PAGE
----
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Résumés are considered by many to be the most important document needed by an individual seeking employment of any type. Whether it be cashier at McDonalds or a consultant at Goldman Sachs, an employer needs a concise, well written document that aptly describes all relevant work experience. According to OWL , "A résumé is a brief document that summarizes your education, employment history, and experiences that are relevant to your qualifications for a particular job for which you are applying" [1]. A typical résumé includes relevant job experience, any education that the applicant received, and the skills that applicant possesses that are also relevant to the desired job. This information is then formatted in a professional, clean, and clear manner in order to best appeal to any reviewer. Coupled with a cover letter, an applicant can aptly describe all the qualifications the reviewer needs to make a good assesment of the applicant. 

Here is a cool, short video to introduce to making a résumé:

How To Write A Resume - Our Top 5 Resume Tips That Will Get You The Interview

How To Write A Resume - Our Top 5 Resume Tips That Will Get You The Interview

Paper Résumés Edit

The biggest trick about writing a paper résumé is to write it yourself. This is because:

  • You know yourself the best 
  • The employer might recognize that an agency made your résumé
  • When writing your on résumé, it becomes easier to adapt the document to different jobs

In order to effectively write an effective résumé, the applicant needs to communicate through the appearance and content of the document. 

Résumé AppearanceEdit

In order to look like a professional document, there are multiple criteria a résumé has to meet. These are:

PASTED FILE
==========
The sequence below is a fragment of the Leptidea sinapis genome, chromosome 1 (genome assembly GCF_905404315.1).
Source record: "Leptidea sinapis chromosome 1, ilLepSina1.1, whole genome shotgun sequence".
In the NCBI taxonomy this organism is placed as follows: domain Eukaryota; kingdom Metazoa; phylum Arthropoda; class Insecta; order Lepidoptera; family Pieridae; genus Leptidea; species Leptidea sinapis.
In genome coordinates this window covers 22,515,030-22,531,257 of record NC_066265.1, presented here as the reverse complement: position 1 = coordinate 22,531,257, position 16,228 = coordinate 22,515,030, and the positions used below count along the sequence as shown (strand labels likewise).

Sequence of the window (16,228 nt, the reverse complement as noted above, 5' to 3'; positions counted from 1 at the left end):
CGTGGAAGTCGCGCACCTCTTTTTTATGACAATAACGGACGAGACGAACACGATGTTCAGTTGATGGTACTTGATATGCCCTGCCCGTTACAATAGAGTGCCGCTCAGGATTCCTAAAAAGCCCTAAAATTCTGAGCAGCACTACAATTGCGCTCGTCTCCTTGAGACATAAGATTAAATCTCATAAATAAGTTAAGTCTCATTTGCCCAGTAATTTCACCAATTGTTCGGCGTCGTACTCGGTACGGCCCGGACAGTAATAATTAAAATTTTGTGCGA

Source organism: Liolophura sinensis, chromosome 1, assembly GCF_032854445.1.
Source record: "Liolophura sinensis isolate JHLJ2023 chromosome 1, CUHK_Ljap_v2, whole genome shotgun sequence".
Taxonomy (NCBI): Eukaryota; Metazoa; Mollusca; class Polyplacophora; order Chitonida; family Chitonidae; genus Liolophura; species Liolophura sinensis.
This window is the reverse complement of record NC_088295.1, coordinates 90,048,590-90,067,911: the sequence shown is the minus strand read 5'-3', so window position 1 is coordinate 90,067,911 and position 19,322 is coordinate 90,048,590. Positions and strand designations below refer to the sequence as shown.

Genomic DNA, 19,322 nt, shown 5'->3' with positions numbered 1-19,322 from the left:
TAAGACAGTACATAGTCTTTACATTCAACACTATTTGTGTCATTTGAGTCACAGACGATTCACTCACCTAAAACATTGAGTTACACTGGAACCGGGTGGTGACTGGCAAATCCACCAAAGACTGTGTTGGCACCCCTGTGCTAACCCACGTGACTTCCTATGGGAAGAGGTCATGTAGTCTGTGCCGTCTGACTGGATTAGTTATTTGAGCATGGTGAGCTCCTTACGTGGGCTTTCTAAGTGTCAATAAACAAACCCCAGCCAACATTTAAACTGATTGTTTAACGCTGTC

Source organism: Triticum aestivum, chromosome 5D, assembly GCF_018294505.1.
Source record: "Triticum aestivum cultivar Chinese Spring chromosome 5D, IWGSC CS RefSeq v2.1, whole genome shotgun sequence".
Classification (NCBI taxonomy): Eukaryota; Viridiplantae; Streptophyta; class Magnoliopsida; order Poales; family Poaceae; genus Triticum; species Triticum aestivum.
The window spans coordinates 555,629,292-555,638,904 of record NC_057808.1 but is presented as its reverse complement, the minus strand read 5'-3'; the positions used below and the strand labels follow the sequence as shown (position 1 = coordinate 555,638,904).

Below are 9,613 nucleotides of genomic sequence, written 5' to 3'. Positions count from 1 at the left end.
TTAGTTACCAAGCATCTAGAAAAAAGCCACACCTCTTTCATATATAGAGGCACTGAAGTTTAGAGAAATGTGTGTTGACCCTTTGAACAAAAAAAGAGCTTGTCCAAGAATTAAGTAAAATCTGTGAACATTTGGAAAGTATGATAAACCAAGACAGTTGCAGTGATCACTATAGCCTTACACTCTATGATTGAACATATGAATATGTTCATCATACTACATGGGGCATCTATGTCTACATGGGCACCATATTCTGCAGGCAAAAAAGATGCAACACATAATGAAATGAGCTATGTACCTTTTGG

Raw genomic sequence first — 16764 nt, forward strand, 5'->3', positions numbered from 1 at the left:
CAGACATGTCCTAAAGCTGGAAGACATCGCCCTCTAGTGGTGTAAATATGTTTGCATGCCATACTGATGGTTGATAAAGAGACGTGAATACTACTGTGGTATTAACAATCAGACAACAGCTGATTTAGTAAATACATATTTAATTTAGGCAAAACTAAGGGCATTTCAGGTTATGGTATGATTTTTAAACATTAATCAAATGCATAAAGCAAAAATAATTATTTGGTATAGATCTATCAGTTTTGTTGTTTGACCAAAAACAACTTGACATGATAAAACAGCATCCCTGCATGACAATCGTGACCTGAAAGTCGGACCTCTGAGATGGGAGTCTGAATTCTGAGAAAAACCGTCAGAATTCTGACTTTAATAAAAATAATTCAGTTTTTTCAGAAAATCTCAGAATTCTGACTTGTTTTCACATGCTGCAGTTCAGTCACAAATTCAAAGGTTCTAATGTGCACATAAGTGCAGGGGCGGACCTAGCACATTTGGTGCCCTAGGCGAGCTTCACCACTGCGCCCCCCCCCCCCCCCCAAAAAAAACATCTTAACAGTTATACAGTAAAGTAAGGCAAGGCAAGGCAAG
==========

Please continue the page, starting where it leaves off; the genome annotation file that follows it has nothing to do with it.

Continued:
• 1 inch margins on each side
  • Using a high-quality printer to create a clear type
  • Balanced and symmetrical
  • A clear organization
Indentation will help tremendously with the last two bullet points. When creating a vertical list, always indent over for a new item, or an items new line. 
Good resume fonts 2013

an example of a well, formatted resume

Résumé  ContentEdit

According to a CareerBuilder survey , 60% of reviewers said a résumé should be a single page for someone new to the workforce [2]. This one paged document should also be:

  • Free of grammatical and spelling error
  • Sublty sell applicant through the use of active verbs (excelled at.., proficient in...., etc.)

In order to construct a great resume, there are multiple aspects one needs to include. 

Personal InformationEdit

The applicant should include everything one needs to know about them for contact purposes. This include his/her legal name, phone number, address, and e-mail address. 

ObjectivesEdit

When crafting a résumé, the document should be focused on a specific job or opening. In order to do that, an objective can be used to cater to opening. This can be done by:

  • Using duties explicitly stated in the job listing
  • Researching the companies needs and stating that the applicant can fulfill or is looking to fulfill the need
  • Being specific of what exact position is wanted

EducationEdit

This section should follow the objectives if the applicant is recently out of school or is currently a student. To aptly describe the education, list the degree abbreviation followed by the major, the institution, the date one expects to/did graduate, and the location of the institution. If one attended multiple colleges or universities, make sure to include all with most recently attended on top to least recent.